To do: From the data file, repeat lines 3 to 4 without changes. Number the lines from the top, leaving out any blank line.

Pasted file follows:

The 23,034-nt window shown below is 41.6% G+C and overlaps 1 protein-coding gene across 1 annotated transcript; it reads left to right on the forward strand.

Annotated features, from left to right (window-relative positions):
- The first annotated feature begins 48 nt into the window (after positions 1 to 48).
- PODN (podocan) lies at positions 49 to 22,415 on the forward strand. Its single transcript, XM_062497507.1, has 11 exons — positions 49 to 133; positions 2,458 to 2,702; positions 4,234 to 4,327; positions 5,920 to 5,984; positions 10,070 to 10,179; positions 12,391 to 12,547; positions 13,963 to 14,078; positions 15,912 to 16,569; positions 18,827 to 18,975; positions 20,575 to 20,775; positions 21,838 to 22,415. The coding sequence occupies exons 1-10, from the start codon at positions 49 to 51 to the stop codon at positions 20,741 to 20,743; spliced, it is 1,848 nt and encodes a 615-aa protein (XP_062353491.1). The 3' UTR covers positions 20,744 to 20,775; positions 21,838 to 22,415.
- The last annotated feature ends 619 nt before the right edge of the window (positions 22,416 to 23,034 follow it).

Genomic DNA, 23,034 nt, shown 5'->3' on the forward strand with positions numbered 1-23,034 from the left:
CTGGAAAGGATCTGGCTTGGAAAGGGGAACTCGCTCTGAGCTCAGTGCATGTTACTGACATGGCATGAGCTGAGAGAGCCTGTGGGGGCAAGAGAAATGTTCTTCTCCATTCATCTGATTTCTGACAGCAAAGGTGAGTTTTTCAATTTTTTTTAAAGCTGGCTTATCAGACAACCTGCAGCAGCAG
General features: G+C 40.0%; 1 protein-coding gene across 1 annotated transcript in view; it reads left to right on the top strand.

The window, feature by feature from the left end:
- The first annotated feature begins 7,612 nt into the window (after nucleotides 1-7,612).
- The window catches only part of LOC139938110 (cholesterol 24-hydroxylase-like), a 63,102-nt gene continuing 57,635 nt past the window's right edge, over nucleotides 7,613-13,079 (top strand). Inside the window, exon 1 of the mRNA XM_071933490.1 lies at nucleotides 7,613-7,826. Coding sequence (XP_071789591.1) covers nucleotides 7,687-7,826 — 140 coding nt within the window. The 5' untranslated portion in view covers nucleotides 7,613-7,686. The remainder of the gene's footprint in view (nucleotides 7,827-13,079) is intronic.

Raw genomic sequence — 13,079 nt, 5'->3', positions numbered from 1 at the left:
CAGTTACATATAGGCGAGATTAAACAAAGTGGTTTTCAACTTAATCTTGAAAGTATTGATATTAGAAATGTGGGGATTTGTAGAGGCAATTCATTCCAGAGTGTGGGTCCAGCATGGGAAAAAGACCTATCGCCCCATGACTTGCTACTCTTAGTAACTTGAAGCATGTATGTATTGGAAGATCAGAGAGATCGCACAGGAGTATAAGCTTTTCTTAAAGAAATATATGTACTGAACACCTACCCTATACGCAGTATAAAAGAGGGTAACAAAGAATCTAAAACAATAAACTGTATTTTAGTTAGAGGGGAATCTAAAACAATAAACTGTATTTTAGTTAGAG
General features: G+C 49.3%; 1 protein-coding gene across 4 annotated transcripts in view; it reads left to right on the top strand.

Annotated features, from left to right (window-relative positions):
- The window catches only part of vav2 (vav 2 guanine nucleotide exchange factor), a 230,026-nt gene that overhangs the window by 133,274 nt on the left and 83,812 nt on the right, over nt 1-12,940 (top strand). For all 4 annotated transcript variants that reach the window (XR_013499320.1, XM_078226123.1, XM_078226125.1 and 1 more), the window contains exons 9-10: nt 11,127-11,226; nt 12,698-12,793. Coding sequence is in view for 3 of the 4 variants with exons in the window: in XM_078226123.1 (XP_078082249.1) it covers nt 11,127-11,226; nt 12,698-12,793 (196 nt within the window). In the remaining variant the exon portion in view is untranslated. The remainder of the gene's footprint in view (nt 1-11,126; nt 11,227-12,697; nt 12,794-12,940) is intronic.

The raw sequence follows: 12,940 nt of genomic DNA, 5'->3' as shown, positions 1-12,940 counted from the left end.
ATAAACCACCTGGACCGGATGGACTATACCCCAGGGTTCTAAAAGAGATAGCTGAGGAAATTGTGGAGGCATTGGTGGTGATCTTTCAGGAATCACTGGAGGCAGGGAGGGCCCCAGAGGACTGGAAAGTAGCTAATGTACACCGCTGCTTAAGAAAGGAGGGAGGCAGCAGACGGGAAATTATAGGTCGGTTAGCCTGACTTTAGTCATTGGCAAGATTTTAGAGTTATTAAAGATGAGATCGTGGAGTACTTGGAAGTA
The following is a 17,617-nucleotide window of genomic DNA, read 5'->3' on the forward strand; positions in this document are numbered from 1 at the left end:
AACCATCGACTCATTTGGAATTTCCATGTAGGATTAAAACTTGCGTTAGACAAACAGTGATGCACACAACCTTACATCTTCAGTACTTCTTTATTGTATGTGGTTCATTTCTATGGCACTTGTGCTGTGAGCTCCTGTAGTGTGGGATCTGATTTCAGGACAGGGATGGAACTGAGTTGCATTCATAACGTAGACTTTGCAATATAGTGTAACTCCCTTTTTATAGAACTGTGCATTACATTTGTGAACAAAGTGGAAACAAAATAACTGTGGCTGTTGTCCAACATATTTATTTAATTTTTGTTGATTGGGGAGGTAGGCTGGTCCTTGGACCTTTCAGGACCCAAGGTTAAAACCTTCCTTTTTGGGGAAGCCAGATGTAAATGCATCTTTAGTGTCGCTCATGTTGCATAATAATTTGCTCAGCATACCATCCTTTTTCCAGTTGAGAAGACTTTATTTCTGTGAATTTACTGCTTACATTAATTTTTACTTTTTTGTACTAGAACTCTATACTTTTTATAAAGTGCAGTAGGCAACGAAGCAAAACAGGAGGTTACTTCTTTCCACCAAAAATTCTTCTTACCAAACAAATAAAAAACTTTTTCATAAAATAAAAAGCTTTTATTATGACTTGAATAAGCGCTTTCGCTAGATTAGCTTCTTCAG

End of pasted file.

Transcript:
- The first annotated feature begins 48 nt into the window (after positions 1 to 48).
- PODN (podocan) lies at positions 49 to 22,415 on the forward strand. Its single transcript, XM_062497507.1, has 11 exons — positions 49 to 133; positions 2,458 to 2,702; positions 4,234 to 4,327; positions 5,920 to 5,984; positions 10,070 to 10,179; positions 12,391 to 12,547; positions 13,963 to 14,078; positions 15,912 to 16,569; positions 18,827 to 18,975; positions 20,575 to 20,775; positions 21,838 to 22,415. The coding sequence occupies exons 1-10, from the start codon at positions 49 to 51 to the stop codon at positions 20,741 to 20,743; spliced, it is 1,848 nt and encodes a 615-aa protein (XP_062353491.1). The 3' UTR covers positions 20,744 to 20,775; positions 21,838 to 22,415.